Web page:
Sleep paralyzes hallucinations and “personal relevance attribution”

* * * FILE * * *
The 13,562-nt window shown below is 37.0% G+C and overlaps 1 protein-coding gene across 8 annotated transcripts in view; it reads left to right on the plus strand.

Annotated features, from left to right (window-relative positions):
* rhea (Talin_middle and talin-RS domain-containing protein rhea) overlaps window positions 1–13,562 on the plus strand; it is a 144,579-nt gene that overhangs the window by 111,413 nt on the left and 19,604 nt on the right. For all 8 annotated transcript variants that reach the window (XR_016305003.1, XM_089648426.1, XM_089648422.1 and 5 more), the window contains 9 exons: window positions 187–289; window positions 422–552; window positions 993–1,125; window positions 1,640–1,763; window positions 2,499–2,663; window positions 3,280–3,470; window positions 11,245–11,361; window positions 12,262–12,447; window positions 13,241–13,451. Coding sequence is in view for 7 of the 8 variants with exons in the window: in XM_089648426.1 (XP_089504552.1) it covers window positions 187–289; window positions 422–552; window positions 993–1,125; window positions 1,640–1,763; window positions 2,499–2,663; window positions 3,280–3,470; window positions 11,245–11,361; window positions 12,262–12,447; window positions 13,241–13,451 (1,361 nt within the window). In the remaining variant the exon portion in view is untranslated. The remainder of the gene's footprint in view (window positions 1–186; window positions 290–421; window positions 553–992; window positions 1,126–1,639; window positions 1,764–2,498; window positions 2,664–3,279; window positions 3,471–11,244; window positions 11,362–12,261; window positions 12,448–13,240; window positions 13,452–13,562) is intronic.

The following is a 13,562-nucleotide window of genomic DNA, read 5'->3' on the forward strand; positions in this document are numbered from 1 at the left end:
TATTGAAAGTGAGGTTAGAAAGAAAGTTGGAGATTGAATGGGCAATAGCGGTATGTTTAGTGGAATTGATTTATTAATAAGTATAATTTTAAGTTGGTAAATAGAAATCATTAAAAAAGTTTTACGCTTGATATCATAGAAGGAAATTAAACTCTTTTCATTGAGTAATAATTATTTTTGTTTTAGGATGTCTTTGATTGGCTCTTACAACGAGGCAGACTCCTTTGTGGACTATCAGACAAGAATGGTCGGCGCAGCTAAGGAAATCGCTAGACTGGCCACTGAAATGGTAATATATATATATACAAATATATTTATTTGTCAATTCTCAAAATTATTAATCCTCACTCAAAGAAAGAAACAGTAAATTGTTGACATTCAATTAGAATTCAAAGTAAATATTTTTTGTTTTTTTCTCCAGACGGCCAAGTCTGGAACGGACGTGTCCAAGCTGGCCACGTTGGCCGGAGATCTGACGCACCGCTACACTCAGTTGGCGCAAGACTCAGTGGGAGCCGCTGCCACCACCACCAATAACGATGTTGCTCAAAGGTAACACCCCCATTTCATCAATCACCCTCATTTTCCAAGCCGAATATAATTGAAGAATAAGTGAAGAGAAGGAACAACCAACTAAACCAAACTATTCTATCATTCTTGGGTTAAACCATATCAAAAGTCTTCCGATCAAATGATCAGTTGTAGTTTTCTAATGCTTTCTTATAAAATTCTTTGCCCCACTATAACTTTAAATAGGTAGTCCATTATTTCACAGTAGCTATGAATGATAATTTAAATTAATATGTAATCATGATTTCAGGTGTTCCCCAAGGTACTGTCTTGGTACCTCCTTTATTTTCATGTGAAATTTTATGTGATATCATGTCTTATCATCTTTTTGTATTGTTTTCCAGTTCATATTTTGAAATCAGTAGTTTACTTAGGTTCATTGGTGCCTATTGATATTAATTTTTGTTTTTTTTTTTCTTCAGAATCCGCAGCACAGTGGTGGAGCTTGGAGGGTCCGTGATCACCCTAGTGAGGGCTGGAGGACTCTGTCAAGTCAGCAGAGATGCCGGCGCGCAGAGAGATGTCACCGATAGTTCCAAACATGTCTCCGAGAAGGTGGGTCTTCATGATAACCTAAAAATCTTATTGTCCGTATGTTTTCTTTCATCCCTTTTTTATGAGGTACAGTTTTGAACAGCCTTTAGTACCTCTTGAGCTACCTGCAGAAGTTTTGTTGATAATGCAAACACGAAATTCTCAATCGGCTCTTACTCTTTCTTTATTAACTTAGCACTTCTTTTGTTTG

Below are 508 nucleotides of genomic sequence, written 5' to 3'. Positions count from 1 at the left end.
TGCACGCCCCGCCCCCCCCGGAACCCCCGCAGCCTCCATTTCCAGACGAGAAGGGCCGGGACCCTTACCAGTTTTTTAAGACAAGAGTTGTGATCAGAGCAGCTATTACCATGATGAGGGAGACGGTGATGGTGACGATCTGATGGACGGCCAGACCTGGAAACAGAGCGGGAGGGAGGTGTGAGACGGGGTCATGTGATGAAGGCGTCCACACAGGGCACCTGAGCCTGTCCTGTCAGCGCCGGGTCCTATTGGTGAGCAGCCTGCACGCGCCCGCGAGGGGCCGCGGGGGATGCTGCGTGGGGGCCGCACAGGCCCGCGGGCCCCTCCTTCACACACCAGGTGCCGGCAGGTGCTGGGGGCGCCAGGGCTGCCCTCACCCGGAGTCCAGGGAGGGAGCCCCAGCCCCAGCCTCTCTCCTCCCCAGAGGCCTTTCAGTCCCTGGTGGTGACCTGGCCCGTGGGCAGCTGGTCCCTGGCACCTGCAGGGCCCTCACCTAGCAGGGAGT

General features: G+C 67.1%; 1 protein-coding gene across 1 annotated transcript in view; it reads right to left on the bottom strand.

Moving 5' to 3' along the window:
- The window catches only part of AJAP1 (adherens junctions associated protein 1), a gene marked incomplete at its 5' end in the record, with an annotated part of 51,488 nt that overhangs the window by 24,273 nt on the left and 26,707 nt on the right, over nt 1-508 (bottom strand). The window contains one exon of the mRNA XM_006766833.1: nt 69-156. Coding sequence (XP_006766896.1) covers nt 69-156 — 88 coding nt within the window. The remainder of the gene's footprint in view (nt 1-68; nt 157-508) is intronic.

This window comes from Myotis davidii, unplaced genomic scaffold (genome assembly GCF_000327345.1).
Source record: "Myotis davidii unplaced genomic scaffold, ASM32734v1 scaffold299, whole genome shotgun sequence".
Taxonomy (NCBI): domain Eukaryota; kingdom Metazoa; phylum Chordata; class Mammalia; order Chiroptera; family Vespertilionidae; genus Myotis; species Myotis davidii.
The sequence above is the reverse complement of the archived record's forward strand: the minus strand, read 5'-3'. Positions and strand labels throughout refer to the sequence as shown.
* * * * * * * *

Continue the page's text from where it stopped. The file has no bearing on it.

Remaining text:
As described elsewhere (e.g., Jalal 2016), during sleep paralysis, the person may experience a series of co-occurring symptoms such as chest pressure and pain, difficulty breathing, spasms in limbs, and seeing a human-like shadowy figure. This shadowy figure is somewhat analogous to a Rorschach inkblot in that it is ambiguous per se. But during sleep paralysis, it is possible that 5-HT2A receptor activation could lead to the attribution of greater personal meaning to such endogenously generated cues (e.g., human-like shapes) and symptoms, for instance, drawing from autobiographical memories. This might be similar to the dysfunctional “personal relevance attribution” seen in psychotic disorders. In effect, these multisensory cues (visual, tactile, kinetic, etc.) are more likely to be interpreted in a personalized way and incorporated into an elaborate narrative, say, as a bedroom intruder (e.g., “Freddy Krueger”) approaching the helpless sleeper, pressing on his chest, and holding down his arms and legs, while attempting to rape or strangle him to death. Like experimentally induced multisensory experiences and illusions, for instance the rubber hand illusion (RHI), the Bayesian logic of all perceptual systems may play a role here (Botvinick and Cohen 1998; Jalal et al. 2015b), by allowing for top-down influence; the brain regards it as highly improbable that these somatic sensations and visual cues co-occur by random chance, and therefore builds a personally salient and meaningful narrative to account for them. Interestingly, given the link between serotonin and schizophrenia (González-Maeso and Sealfon 2009; Meltzer and Massey 2011; Rolland et al. 2014), multisensory illusions like the RHI are amplified in psychotic patients such as schizophrenics (Thakkar et al. 2011).